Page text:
KO: There is no single explanation for this situation. For one thing, we should not forget that millions of people, the majority of whom were unorganized as was seen during the June Resistance [mass anti-government protests in 2013], were inspired by certain symbols while resisting such a reactionary and authoritarian rule; Mustafa Kemal was one of those symbols. That was a very real need. This was a phenomenon that people clung to facing the perception that Justice and Development Party (AKP) was very strong and indefeasible, No one could deal with this phenomenon, including Erdoğan. The TKP stated years ago that making a fuss over Mustafa Kemal or fighting him would be both futile and meaningless. That is a foolish entrapment. It is extremely understandable that some are attempting to break free from this deadlock at the moment, but as long as one stays within the boundaries of this system, it is inevitable that they will end up in some other deadlock one way or the other.
soL: What might be the outcomes considering that Atatürk has become the common basis of all political forces and the whole society in Turkey?
KO: The TKP is allergic to the "common basis". Look, indeed, this society is divided. There are the exploited and the exploiter, the workers and the capitalists. We do not want them to share a common ground. Quite the contrary, we want this division to be reflected on to the political scene. Because, speaking of a common ground between the exploiter and the exploited would stand for approving the inequality between the people. What common ground can there be between those who make profits of over hundreds of millions every year and those who are trying to survive with one thousand five hundred or two thousand Turkish liras a month! Additionally, it is not a good idea to talk about a common ground between the bigots and pro-Enlightenment people, the fascists and the revolutionaries, the pro-NATO forces and the patriots!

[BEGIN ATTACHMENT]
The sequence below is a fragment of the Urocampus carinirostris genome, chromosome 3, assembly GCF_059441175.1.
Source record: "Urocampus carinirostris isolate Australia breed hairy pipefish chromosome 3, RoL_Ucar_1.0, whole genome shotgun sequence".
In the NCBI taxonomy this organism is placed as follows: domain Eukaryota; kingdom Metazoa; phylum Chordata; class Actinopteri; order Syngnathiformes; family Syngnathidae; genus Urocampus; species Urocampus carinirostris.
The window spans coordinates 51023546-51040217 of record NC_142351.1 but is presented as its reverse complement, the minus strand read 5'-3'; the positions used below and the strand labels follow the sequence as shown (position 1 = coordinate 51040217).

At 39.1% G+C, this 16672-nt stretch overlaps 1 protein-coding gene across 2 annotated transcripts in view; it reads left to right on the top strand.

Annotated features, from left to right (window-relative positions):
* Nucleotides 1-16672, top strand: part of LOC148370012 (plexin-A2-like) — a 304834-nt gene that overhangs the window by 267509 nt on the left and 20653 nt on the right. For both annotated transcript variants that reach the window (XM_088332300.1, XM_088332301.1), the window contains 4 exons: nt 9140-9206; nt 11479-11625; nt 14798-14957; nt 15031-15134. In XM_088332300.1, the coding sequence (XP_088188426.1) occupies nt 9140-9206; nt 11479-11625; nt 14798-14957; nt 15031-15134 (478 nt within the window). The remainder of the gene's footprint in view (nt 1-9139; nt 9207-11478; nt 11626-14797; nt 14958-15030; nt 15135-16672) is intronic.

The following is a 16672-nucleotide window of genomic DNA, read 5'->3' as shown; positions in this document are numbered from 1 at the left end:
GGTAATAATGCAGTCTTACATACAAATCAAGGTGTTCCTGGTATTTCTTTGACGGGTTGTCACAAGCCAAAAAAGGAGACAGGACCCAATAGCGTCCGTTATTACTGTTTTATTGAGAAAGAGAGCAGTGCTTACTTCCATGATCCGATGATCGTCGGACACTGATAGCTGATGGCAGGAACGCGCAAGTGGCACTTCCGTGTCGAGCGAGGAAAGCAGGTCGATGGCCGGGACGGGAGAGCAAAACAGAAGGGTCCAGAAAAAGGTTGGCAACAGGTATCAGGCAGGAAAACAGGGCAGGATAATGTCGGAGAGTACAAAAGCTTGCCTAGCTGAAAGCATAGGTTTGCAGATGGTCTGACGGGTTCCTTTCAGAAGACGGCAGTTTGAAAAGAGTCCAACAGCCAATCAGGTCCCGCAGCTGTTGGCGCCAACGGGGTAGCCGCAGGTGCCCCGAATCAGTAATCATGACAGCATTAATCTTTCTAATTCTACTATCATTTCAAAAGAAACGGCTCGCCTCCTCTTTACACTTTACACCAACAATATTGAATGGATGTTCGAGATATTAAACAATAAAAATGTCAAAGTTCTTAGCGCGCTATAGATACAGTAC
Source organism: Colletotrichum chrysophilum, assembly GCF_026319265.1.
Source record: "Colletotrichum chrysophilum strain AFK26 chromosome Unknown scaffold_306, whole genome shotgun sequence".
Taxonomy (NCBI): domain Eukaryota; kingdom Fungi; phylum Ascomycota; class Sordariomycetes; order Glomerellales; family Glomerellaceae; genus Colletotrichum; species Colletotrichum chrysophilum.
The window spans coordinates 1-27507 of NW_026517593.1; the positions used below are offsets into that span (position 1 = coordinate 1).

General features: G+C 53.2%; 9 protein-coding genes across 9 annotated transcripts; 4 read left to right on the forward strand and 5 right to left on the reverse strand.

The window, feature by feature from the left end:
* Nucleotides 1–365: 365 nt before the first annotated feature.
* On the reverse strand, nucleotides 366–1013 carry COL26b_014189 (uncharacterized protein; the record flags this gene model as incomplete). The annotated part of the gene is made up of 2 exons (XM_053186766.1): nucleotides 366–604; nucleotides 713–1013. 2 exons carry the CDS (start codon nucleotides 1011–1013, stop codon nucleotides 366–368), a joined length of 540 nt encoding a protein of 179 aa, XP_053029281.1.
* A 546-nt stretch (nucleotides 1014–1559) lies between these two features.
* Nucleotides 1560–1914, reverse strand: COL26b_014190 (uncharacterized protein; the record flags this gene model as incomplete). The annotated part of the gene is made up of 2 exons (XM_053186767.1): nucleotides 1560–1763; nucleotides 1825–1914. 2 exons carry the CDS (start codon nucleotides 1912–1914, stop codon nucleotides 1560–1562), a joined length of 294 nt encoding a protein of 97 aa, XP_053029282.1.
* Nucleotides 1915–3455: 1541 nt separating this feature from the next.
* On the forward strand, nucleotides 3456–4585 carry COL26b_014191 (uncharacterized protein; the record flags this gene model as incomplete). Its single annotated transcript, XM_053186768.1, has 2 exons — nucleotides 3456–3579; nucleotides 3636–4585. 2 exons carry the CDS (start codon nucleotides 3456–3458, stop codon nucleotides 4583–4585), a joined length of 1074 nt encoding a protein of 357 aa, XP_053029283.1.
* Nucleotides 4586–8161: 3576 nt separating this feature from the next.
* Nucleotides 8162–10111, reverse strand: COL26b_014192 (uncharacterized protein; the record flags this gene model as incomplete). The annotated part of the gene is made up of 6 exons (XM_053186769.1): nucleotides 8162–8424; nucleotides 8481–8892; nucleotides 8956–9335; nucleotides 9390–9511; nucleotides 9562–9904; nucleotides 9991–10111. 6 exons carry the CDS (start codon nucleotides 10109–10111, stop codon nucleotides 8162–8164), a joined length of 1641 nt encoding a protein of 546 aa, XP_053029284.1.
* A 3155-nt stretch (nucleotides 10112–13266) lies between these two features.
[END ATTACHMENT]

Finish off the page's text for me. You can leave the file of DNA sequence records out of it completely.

soL: Do you think Atatürkism will be exploited in this way, too?
KO: It has been exploited in this way for years. Look, a similar departure point existed for Mustafa Kemal. The proposition "We do not have social classes", did not reflect the reality of Turkey back then. The number of industrial capitalists was very small in the war-torn Anatolia of the 1920’s, but that doesn't mean one can argue that the mercantile bourgeoisie and the big landlords shared the same interests with the workers and poor peasants. Turkey’s Independence War was won by the young Turkish bourgeoisie's ability to link the poor masses to itself. Nevertheless, the bourgeois revolutions have always been so, and these qualities do not decrease their historical values. It is no surprise that the bourgeois revolutions have contradictory characteristics, spinning the wheel of history forward on the one hand, and paving the way for a social system that should be surpassed on the other. Fortunately, we have such a worldview through which we can grasp this fact and put it into its place in a historical manner.
soL: Could it have turned out to be different?
KO: It could have. But we do not have any chance to discuss different alternatives and make arithmetic calculations. One may give a multifaceted answer to the question of whether a socialist break was possible in the beginning of the 1920s in Turkey. Of course, it was possible. Still, if you list the factors that would enable it to come true, you will see the challenges. Raising the socialist alternative at that time in Turkey was both legitimate and indispensable for the communist movement. However, the time was pressing, a resistance holding an utterly different perspective was launched in Anatolia. The Turkish working class was extremely weak and unorganized, the rapid spreading of socialist ideology occurred not on a deep and sound course but on a shallow and occasionally distorted basis; moreover, the leaders of the first socialist state, the Soviet Russia did not consider a socialist alternative to be realistic in Anatolia. It would be nonsense to argue, "What if Mustafa Kemal took this path?" Mustafa Kemal organized the resistance in Anatolia by the way of transforming the decaying Ottoman bureaucracy and the cadres, carrying them to a break with the Ottomans after a certain point. What made Mustafa Kemal stay away from socialism was not the circumstances but his political and ideological orientations. However, it would be nonsense to argue about it. Mustafa Kemal stood on the side of revolution amid the confrontation between revolution and counterrevolution. This is true both in terms of the international level and our geography. No one can change this reality.